I worked with Giles for a few months helping him with the marketing of the book, the planning of the motivational speaking, and then the actual speeches themselves. And he went on to develop a successful career as a motivational speaker and then as a commentator on disabled swimming.

My family did not try to get tickets for the Olympics but did buy tickets for the Olympic Park on the first day of the Paralympics. Sitting in front of the big screen I was delighted to see Giles giving his expert commentary as part of the Channel 4 team. He was the one who came up with the idea of LEXI to explain the classification process in Paralympic sport. This was a graphic device to explain in simple terms what can otherwise seem impenetrably complex.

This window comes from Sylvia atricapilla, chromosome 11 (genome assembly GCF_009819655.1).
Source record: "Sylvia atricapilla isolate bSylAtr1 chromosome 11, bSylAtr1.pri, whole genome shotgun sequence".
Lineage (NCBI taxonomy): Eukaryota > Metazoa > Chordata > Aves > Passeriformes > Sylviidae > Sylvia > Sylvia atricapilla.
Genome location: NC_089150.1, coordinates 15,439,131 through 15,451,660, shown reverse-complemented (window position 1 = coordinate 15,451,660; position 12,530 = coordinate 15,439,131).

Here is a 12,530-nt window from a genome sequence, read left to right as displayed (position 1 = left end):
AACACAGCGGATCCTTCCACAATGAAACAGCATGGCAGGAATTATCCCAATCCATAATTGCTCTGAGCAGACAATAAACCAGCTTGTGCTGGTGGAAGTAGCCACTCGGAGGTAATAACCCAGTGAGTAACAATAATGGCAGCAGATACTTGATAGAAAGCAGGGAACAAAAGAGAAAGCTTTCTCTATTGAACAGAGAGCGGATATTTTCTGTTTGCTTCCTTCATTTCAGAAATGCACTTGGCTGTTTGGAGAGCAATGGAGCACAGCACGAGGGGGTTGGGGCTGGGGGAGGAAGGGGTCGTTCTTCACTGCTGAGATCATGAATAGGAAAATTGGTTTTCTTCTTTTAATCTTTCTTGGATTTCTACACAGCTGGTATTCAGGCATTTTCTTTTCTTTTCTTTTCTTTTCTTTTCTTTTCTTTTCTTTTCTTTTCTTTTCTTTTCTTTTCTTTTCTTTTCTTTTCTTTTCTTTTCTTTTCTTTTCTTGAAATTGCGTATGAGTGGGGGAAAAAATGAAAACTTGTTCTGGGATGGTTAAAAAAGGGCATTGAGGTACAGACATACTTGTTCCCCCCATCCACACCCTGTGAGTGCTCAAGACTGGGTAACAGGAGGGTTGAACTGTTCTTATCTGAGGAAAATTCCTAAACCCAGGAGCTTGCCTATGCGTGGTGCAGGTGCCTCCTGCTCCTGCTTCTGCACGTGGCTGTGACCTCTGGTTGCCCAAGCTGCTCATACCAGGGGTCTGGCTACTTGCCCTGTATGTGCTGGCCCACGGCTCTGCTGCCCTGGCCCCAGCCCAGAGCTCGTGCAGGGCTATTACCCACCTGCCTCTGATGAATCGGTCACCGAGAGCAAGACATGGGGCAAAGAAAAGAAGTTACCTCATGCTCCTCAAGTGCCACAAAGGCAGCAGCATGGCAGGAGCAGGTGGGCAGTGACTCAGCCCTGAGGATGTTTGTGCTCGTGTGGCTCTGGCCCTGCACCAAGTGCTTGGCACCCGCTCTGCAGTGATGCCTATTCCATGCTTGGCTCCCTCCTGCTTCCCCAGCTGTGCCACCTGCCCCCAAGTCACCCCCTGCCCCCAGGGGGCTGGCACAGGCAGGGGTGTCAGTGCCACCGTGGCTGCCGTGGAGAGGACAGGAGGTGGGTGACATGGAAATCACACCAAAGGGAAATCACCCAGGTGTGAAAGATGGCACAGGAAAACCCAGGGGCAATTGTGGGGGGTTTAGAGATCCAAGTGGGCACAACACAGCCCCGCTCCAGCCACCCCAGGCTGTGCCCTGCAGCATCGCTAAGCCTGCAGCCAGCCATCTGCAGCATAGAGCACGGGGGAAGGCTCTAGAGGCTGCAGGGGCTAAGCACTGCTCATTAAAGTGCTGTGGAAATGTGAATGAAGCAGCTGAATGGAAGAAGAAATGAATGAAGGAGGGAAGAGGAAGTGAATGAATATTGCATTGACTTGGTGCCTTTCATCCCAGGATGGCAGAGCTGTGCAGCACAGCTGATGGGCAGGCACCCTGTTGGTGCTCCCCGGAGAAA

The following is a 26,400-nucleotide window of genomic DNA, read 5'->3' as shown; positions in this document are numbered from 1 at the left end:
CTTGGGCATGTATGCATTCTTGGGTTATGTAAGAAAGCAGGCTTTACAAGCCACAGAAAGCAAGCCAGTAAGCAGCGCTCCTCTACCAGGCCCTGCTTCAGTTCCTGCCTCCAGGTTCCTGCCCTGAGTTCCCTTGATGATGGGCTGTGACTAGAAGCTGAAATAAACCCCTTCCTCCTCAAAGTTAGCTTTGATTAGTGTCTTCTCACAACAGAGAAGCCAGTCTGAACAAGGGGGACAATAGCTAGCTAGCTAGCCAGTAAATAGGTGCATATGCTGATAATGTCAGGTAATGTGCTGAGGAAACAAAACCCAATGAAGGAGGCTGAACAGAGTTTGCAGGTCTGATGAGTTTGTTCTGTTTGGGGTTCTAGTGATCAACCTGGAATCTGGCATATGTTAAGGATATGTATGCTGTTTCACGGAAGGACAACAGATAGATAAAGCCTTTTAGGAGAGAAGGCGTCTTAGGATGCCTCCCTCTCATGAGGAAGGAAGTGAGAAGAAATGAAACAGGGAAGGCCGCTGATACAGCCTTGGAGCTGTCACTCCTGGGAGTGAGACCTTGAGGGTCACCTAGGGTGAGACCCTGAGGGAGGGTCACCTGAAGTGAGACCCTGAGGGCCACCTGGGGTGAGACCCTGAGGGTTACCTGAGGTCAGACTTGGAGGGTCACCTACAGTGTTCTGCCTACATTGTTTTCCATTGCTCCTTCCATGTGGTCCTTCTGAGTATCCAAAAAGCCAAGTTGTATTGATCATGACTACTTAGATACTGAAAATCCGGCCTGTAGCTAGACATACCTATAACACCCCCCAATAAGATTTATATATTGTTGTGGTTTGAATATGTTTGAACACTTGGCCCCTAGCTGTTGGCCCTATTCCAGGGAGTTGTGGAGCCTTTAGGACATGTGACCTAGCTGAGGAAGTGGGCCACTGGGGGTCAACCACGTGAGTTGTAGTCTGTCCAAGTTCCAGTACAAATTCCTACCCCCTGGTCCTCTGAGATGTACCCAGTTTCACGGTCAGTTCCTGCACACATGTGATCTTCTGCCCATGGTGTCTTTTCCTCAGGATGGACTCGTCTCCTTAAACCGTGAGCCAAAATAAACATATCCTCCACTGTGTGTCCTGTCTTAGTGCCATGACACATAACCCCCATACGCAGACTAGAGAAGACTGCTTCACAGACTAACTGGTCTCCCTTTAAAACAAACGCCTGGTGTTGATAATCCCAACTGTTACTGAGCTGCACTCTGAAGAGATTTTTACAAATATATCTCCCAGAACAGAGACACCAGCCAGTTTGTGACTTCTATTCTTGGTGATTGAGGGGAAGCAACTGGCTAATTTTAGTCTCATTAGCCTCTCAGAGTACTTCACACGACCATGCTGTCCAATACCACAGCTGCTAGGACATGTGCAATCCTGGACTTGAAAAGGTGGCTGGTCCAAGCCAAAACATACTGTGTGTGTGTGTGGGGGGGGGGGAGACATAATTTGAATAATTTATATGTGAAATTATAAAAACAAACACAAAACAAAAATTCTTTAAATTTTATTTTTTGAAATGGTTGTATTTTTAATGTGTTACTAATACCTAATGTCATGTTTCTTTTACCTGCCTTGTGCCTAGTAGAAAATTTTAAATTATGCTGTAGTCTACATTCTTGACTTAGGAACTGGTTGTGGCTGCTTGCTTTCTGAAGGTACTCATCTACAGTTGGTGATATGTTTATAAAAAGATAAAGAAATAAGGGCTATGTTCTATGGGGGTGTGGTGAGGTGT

Despite the excessive cost and the displacement of normal economic activity the Olympic Games was an undoubted success as a celebration of sporting achievement. But the Paralympics seemed to strike a different note in which the ideal of participation in sport was celebrated, not just the winning. The key enabler in the Paralympics is this principle of classification which allows athletes to compete against those with equivalent disabilities. Thus the blind compete with the blind, the amputees compete with the amputees, and those with cerebral palsy compete with other athletes who suffer the same. And so the focus is not on what they can’t do but on what they can. Their efforts and indeed their ingenuity go into making the most of their abilities within a narrow definition of impairment.  Giles describes in his book, and also explained on television, how rigorous the international classification process is to weed out cheats who exaggerate their disability.